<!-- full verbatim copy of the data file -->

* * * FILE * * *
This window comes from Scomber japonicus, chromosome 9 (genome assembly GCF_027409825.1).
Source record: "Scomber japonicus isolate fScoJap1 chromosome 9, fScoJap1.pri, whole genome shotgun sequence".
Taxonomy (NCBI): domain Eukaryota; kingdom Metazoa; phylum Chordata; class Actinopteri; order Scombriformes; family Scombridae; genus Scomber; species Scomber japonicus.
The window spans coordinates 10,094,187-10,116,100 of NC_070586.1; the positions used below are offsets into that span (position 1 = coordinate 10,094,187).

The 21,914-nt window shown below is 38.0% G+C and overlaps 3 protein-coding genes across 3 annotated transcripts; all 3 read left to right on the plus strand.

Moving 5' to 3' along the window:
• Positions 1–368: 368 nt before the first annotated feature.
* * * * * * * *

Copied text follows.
This window comes from Scomber japonicus, chromosome 9 (genome assembly GCF_027409825.1).
Source record: "Scomber japonicus isolate fScoJap1 chromosome 9, fScoJap1.pri, whole genome shotgun sequence".
Taxonomy (NCBI): domain Eukaryota; kingdom Metazoa; phylum Chordata; class Actinopteri; order Scombriformes; family Scombridae; genus Scomber; species Scomber japonicus.
The window spans coordinates 10,094,187-10,116,100 of NC_070586.1; the positions used below are offsets into that span (position 1 = coordinate 10,094,187).

The 21,914-nt window shown below is 38.0% G+C and overlaps 3 protein-coding genes across 3 annotated transcripts; all 3 read left to right on the plus strand.

Moving 5' to 3' along the window:
• Positions 1–368: 368 nt before the first annotated feature.